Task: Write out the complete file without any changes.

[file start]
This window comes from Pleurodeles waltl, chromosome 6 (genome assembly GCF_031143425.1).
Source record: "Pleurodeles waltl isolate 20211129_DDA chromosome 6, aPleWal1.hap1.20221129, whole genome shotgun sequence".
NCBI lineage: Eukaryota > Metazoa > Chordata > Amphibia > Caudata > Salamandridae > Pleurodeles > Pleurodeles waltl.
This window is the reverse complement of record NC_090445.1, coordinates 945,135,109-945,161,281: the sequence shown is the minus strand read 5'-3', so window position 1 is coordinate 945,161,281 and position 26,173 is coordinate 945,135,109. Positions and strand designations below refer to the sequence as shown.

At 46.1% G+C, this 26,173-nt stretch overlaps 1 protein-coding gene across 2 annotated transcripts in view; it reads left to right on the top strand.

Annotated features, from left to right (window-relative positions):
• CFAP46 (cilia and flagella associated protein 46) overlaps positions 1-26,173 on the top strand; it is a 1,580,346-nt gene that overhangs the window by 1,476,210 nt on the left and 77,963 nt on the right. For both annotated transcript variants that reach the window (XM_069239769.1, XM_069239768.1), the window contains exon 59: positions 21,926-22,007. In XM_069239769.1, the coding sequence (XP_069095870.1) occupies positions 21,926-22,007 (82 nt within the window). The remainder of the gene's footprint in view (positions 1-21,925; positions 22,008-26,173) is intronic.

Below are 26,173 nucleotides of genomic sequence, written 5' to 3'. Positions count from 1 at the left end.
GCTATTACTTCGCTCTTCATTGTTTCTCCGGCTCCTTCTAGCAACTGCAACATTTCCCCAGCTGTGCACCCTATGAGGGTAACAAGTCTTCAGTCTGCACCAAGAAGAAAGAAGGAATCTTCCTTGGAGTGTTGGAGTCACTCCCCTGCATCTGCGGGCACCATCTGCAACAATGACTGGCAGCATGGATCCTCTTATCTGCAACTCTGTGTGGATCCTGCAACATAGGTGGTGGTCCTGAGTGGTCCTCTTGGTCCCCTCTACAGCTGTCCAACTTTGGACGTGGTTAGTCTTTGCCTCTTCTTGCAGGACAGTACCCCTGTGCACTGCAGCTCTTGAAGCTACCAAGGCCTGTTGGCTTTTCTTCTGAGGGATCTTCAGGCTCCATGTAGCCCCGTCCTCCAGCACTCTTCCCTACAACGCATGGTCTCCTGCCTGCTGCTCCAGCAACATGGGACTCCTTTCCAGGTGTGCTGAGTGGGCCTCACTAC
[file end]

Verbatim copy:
This window comes from Pleurodeles waltl, chromosome 6 (genome assembly GCF_031143425.1).
Source record: "Pleurodeles waltl isolate 20211129_DDA chromosome 6, aPleWal1.hap1.20221129, whole genome shotgun sequence".
NCBI lineage: Eukaryota > Metazoa > Chordata > Amphibia > Caudata > Salamandridae > Pleurodeles > Pleurodeles waltl.
This window is the reverse complement of record NC_090445.1, coordinates 945,135,109-945,161,281: the sequence shown is the minus strand read 5'-3', so window position 1 is coordinate 945,161,281 and position 26,173 is coordinate 945,135,109. Positions and strand designations below refer to the sequence as shown.

At 46.1% G+C, this 26,173-nt stretch overlaps 1 protein-coding gene across 2 annotated transcripts in view; it reads left to right on the top strand.

Annotated features, from left to right (window-relative positions):
• CFAP46 (cilia and flagella associated protein 46) overlaps positions 1-26,173 on the top strand; it is a 1,580,346-nt gene that overhangs the window by 1,476,210 nt on the left and 77,963 nt on the right. For both annotated transcript variants that reach the window (XM_069239769.1, XM_069239768.1), the window contains exon 59: positions 21,926-22,007. In XM_069239769.1, the coding sequence (XP_069095870.1) occupies positions 21,926-22,007 (82 nt within the window). The remainder of the gene's footprint in view (positions 1-21,925; positions 22,008-26,173) is intronic.

Below are 26,173 nucleotides of genomic sequence, written 5' to 3'. Positions count from 1 at the left end.
GCTATTACTTCGCTCTTCATTGTTTCTCCGGCTCCTTCTAGCAACTGCAACATTTCCCCAGCTGTGCACCCTATGAGGGTAACAAGTCTTCAGTCTGCACCAAGAAGAAAGAAGGAATCTTCCTTGGAGTGTTGGAGTCACTCCCCTGCATCTGCGGGCACCATCTGCAACAATGACTGGCAGCATGGATCCTCTTATCTGCAACTCTGTGTGGATCCTGCAACATAGGTGGTGGTCCTGAGTGGTCCTCTTGGTCCCCTCTACAGCTGTCCAACTTTGGACGTGGTTAGTCTTTGCCTCTTCTTGCAGGACAGTACCCCTGTGCACTGCAGCTCTTGAAGCTACCAAGGCCTGTTGGCTTTTCTTCTGAGGGATCTTCAGGCTCCATGTAGCCCCGTCCTCCAGCACTCTTCCCTACAACGCATGGTCTCCTGCCTGCTGCTCCAGCAACATGGGACTCCTTTCCAGGTGTGCTGAGTGGGCCTCACTAC